Société d’Applications Générale d’Electricité et de Mécanique (Sagem)
In 1925, Marcel Môme created the Société d’Applications Générale d’Electricité et de Mécanique (Sagem), whose initial business was mainly mechanical engineering. Sagem quickly diversified its business, for instance by making precision equipment for the French navy. The Société d’Applications Téléphoniques was created in 1932 and taken over by Sagem in 1939, as the Société Anonyme de Télécommunications (SAT), making it a major player in telephony and telecom business.
In the early 60’, SAT designed the world’s first infrared guidance system for an air-to-air misile. The first inertial reference unit in France, produced by Sagem, was used on a Nord 2501 aircraft deployed at the Brétigny Flight Test Center. It also supplied inertial guidance systems for the ballistic missiles in France’s nuclear deterrent force, and periscope for France’s missile-launching nuclear submarines. The new Diamant A launcher was guided by a Sagem inertial guidance unit for its first launch in 1965, sending the first French satellite into orbit. Sagem also supplied navigation systems for commercial jetliners, such as the Airbus A300. Sagem was the European leader in inertial navigation systems.
In collaboration with ESD (Serge Dassault Electronics) for the computer part, by 1985 SAGEM had developed operational magnetic bubble memory boards for spacecraft. It is the COPRA project: self-reconfiguring parallel-architecture computer, which was developed from the concept of "fault tolerance computer." This represents a 97-percent probability of correct operation for a 7-year mission in the case of a computer placed aboard a satellite. COPRA could also be used to pilot aircraft and ships, and to monitor nuclear power plants or offshore drilling platforms. It has a memory capacity of 128 K, expandable to 1 MB.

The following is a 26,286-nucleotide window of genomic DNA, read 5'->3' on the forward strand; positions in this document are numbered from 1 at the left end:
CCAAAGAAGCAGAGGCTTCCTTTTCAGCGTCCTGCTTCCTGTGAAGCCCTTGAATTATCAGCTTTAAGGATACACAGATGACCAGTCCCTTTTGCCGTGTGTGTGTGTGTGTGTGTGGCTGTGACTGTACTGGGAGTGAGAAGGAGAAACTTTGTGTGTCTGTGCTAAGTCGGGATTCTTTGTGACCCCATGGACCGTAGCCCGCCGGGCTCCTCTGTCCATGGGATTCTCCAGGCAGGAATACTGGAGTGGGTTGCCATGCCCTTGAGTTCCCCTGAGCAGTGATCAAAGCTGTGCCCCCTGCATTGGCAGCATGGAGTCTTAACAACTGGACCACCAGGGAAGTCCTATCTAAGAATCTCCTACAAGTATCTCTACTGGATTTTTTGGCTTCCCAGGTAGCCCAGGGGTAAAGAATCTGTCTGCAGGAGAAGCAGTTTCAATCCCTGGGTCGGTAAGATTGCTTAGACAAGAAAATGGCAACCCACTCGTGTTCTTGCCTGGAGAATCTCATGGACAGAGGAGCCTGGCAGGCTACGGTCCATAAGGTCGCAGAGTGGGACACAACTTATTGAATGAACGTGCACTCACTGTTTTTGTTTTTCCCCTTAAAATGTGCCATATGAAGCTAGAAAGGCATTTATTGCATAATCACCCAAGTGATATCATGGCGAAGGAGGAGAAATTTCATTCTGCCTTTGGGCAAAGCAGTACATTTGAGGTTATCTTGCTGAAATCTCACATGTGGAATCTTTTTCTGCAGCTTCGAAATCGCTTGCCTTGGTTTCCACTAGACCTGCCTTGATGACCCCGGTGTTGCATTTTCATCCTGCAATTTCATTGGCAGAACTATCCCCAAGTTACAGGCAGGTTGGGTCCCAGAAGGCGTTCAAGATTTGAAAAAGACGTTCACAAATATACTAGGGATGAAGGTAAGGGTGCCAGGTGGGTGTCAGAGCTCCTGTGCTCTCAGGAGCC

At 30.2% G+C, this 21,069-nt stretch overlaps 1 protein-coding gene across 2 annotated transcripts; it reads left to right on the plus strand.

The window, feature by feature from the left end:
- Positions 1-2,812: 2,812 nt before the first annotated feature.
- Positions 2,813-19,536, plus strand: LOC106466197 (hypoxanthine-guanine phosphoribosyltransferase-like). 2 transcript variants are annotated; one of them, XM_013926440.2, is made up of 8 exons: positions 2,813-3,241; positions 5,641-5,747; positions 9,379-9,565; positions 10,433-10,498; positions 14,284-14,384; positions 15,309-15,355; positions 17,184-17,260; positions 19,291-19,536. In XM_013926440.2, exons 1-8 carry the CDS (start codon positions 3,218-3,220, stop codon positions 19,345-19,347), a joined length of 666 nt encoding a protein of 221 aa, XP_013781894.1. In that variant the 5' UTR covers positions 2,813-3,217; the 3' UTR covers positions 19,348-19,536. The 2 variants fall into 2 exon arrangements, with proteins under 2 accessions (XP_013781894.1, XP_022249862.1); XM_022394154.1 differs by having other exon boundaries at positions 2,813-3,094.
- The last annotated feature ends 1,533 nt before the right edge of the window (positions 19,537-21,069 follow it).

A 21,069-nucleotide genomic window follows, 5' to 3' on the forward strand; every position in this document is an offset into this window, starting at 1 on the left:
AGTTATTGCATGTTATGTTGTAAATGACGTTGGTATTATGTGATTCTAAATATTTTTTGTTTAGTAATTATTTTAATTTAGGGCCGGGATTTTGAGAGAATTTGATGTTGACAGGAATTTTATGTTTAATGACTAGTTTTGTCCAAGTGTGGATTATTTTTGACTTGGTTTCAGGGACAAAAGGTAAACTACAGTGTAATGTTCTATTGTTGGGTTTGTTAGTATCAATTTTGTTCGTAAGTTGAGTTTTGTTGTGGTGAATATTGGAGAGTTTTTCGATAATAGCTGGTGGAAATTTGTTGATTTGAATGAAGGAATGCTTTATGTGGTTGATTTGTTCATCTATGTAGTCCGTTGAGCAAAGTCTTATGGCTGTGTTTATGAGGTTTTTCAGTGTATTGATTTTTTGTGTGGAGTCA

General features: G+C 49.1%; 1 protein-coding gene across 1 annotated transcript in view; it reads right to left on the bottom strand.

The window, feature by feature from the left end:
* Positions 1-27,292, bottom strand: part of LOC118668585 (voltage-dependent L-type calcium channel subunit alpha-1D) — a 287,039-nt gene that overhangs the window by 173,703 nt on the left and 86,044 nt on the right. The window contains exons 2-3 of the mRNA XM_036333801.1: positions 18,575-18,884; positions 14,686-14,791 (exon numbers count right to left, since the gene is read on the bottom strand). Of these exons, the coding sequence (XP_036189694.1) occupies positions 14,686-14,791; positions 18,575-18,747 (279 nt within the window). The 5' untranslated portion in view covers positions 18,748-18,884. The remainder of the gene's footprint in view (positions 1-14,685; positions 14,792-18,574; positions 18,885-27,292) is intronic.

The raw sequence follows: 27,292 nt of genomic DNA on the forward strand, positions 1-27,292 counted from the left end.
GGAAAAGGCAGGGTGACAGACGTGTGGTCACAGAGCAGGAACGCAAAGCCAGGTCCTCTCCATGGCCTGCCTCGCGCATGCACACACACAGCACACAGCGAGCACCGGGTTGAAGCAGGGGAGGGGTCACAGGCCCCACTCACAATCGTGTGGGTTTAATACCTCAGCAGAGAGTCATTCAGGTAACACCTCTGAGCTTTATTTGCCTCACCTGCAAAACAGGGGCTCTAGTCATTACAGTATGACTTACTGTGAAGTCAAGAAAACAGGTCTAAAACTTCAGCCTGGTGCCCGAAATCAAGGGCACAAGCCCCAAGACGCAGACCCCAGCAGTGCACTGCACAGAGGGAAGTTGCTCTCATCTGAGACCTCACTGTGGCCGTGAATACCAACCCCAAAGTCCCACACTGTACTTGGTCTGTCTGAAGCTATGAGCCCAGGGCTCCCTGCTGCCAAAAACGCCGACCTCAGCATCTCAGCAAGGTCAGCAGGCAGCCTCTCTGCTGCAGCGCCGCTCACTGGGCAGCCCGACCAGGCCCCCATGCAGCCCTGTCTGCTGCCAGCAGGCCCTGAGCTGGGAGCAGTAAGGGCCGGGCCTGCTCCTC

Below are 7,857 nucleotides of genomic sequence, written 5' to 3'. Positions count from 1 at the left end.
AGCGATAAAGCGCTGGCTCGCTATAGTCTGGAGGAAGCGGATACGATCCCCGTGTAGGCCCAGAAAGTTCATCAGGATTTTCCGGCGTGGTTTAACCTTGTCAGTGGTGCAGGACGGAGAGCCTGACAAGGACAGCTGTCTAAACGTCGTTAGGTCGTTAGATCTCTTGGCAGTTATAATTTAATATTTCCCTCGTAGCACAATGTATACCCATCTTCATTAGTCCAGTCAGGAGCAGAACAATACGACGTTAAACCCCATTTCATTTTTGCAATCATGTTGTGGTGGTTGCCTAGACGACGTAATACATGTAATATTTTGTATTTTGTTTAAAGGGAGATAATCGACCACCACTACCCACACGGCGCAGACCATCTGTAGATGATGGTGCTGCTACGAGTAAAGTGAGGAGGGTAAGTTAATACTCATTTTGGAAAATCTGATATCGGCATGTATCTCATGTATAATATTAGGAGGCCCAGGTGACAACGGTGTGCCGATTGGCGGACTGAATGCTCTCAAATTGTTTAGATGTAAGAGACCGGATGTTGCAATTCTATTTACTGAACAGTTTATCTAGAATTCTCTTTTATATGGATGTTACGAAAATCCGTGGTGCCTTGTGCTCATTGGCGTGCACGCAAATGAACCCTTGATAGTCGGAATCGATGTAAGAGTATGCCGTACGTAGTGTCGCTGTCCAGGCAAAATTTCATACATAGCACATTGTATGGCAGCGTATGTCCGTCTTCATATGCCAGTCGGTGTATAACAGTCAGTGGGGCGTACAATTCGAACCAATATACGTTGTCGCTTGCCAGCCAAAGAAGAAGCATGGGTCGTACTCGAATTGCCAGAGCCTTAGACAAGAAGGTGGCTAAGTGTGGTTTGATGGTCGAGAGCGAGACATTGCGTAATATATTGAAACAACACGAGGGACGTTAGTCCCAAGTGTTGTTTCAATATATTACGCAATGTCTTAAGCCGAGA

SAT logged a world first in the 1980s: a switched fiber-optic triple-play network, providing subscribers with a single connection for a complete range of services: telephone, television and Minitel (an early online service). Less than ten years later, the company would provide the set-top boxes for Canal+, France’s first pay TV station. In 1993 Sagem acquired the Ameriacan company Morpho, a specialist in fingerprint-based biometric recognition systems. Sagem Sécurité was the world leader in this market. In 1996 Sagem invented a consumer fax machine, the “Phonefax”, and also created the first French GSM mobile phone and the first satellite TV set-top box.
With close to twenty years of experience in fighter upgrade, in collaboration with the Air forces of various countries, SAGEM developed and validated an integrated modular avionics concept meeting a wide range of operational requirements of the armed forces and which can be easily installed in different older or recent operating platforms.
It took place naturally through an industrial approach in order to meet the operational performance requirements while minimizing the access cost to technology required to secure the performance. As a result of this approach, SAGEM defined a system core: the Multifunction Navigation and Attack System (MNAS) capable of gathering all the management and control functions of avionics.
In 2000, Sagem was chosen by French defense procurement agency DGA to develop and produce the AASM modular air-to-ground weapon system. JDAM (Joint Direct Attack Munition) by The Boeing Company, Paveway by Raytheon and AASM by Sagem of France are a couple of widely procured guided munitions.
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